In 1302 B.C., Chinese historians documented an epic total eclipse that blocked out the sun for 6 minutes and 25 seconds. Because the sun was a symbol of the emperor, an eclipse was seen as a warning to the leader. After an eclipse, an emperor would eat vegetarian meals and perform rituals to rescue the sun, according to a 2003 study in the Journal of Astronomical History and Heritage. [Fiery Folklore: 5 Dazzling Sun Myths]
Kevin D. Pang, an astronomer at NASA’s Jet Propulsion Laboratory, and colleagues analyzed inscriptions on ancient turtle shell fragments (called oracle bones) to figure out the date of the eclipse — June 5, 1302 B.C. Part of the inscription reads: “Diviner Ko asks if the following day would be sunny or not,” according to a NASA press release. On the reverse side of the fragment, the inscription continued “... 52nd day, fog until next dawn. Three flames ate the Sun, and big stars were seen.” Pang interpreted “three flames” as “coronal streamers licking out from the Sun’s surface, visible only during total eclipses,” according to the NASA statement. During the solar eclipse, as the moon’s shadow covered the sun, “big stars” would be visible to Earthlings during the day.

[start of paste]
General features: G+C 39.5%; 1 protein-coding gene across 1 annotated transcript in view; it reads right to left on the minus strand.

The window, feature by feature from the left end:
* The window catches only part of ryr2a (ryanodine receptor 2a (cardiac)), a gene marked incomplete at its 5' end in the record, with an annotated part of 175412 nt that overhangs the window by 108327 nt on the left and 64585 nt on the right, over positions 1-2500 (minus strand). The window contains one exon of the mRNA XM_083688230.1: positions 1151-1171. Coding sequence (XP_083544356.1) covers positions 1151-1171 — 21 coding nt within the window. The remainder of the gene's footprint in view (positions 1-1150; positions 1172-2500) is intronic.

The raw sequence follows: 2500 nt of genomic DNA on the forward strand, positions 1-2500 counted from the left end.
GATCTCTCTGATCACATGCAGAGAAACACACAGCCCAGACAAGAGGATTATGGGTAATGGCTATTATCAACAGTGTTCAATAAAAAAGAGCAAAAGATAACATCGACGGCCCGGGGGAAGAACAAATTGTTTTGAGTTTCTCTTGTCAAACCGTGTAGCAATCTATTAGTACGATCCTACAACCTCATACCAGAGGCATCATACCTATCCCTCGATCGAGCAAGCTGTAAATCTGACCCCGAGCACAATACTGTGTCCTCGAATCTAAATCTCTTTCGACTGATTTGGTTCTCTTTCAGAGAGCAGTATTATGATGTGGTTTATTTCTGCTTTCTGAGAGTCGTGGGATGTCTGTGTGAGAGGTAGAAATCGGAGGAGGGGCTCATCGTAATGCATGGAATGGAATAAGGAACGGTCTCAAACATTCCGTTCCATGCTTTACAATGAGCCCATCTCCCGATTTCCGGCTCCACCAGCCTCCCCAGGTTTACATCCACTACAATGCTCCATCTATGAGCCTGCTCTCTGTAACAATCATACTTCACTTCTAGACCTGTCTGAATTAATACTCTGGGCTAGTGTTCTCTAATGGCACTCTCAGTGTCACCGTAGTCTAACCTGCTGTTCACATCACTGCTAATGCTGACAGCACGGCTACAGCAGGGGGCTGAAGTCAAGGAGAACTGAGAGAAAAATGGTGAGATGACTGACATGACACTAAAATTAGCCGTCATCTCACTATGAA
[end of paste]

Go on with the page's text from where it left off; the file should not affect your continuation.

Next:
Shown here: A total solar eclipse seen from Xiamen, China, on May 20, 2012.